Of the 39 counties that receive funding from Washington State Office of Defense, we have yet to find one that is bypassing private counsel in this manner. The argument for the Provisional Appointment (free lawyers for everyone) is that they can’t screen defendants for indigency without a face-to-face meeting in the Clerk’s office. Yet, we can find no other city or county in the state that is essentially using tax payer dollars to fund ALL criminal defense (over 3500 misdemeanor cases in Kitsap District Court each year). In fact, in the state’s largest county, King, they have switched to doing screenings over the phone. And, Bainbridge Island allows you to mail, fax, or phone in your form for requesting a public defender.
Considering how the state responded to people who were inappropriately filing for unemployment benefits (forced to repay those benefits and some were criminally charged), this reeks of trouble to us. When the fall comes and so many are out of work, teachers are furloughed, bus drivers are unemployed, parks are closed, and Kitsap County Commissioners are explaining there are not enough funds to support Kitsap citizens’ needs, I would not want to be a person who made $70,000 a year and used free defense that was intended (by law) for those who are at or below poverty level. In the court of public opinion, this looks pretty bad.
If in doubt of whether you qualify for indigency, you can probably call any other court in the state and have your qualification determined. If you don’t want to be one of those folks explaining yourself later, it’s probably best to use the same standard that everyone else is using in the State of Washington.
KITSAP COUNTY DISTRICT COURT
STATE OF WASHINGTON
STATE OF WASHINGTON, No. XXX
PROVISIONAL APPOINTMENT OF COUNSEL
APPOINTMENT OF COUNSEL
Effective “legal representation must be provided for indigent persons and persons who are indigent and able to contribute, consistent with the constitutional requirements of fairness, equal protection, and due process in all cases where the right to counsel attaches.” RCW 10.101.005.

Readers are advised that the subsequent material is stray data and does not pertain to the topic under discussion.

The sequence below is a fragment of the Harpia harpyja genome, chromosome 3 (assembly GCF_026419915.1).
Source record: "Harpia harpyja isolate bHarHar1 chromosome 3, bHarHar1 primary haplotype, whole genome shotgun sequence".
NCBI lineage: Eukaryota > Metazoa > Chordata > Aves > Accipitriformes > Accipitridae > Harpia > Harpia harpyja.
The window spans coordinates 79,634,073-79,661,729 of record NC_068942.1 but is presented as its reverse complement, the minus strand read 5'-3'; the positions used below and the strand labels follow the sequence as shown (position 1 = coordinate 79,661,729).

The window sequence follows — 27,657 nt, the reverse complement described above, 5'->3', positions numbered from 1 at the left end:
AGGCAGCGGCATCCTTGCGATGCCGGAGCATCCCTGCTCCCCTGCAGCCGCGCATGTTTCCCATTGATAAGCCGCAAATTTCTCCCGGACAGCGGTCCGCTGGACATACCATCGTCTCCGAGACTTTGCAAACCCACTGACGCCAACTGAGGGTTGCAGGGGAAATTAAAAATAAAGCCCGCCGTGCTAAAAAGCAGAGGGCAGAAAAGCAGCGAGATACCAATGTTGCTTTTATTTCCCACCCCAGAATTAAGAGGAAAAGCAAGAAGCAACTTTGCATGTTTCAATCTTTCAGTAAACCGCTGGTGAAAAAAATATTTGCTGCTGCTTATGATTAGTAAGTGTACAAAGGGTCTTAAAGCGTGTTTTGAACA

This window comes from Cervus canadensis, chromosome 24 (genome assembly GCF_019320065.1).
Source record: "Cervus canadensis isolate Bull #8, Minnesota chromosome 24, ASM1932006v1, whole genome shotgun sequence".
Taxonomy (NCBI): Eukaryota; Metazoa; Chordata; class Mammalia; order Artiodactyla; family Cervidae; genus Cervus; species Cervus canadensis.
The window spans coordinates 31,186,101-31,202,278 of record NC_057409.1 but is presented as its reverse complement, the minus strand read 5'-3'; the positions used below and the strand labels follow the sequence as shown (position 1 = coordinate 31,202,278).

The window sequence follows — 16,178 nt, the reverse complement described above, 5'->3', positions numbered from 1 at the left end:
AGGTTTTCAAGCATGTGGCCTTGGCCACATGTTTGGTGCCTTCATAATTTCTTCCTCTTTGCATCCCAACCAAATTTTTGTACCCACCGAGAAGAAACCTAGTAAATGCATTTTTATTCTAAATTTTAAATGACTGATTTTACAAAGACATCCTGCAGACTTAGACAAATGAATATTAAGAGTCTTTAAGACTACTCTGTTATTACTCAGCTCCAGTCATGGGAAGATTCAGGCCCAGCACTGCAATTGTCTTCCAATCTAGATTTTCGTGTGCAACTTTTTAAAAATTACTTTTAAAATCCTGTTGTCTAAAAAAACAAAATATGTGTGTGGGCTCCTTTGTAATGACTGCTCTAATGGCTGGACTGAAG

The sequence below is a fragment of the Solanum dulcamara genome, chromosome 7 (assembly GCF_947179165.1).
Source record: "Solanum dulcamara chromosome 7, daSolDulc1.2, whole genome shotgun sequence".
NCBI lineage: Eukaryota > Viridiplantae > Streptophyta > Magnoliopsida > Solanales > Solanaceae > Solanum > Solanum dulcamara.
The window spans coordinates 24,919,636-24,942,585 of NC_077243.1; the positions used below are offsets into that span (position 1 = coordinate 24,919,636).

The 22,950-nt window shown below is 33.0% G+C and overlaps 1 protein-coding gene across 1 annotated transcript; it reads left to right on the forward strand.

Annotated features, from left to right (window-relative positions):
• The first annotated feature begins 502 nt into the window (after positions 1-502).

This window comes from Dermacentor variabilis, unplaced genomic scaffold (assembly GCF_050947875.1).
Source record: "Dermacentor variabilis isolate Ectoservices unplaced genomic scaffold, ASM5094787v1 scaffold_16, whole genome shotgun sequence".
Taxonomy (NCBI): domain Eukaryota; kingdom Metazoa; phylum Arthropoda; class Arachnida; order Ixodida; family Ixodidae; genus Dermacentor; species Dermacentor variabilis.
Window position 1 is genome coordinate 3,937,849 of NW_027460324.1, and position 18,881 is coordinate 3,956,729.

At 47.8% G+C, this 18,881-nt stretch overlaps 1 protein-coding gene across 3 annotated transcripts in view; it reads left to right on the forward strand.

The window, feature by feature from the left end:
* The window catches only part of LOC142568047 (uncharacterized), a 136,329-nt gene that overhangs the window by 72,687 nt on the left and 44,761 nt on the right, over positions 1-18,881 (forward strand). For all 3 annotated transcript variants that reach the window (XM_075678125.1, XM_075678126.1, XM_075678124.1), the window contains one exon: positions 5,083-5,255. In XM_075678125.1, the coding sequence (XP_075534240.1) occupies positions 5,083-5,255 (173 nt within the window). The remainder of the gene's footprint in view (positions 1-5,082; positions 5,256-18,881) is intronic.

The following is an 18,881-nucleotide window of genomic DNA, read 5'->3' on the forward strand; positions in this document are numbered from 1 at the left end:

A court shall appoint counsel for all persons “wishing the appointment of counsel” in criminal cases upon a determination of indigency. RCW 10.101.020.
This Court is unable to make a determination of indigency before the time when the first services are to be rendered.” In such a situation, a court “shall appoint an attorney on a provisional basis.”
The Defendant wishes the appointment of counsel. Accordingly, it is hereby –
ORDERED that the Kitsap County Office of Public Defense is appointed to represent the Defendant on a provisional basis.
DATED AND FILED – July 17, 2020
/s/ Signed Electronically
JEFFREY J. JAHNS Presiding Judge
INSTRUCTIONS TO DEFENDANT
Your case has been assigned to the Kitsap County Office of Public Defense, which may assign your case to one of the OPD contract attorneys.
Please make sure that you have completed OPD’s gold client information sheet and given it to your arraignment counsel. If you have not done this, please contact OPD following your arraignment by either going to room 103 of the courthouse or by calling (360) 337-7015 and let them know that you wish to complete the gold client information sheet.
Your attorney contact information will be mailed to you within three business days of today’s order. If you do not receive anything from OPD within one week from today, please contact OPD at (360) 337-7015.
1 Emergency Administrative Order No. 2020-22 (District Court Phase 2 Operations) (June 9, 2020), $19 at pages 15-16.
2 RCW 10.101.020(4)
3 Hereafter “OPD.”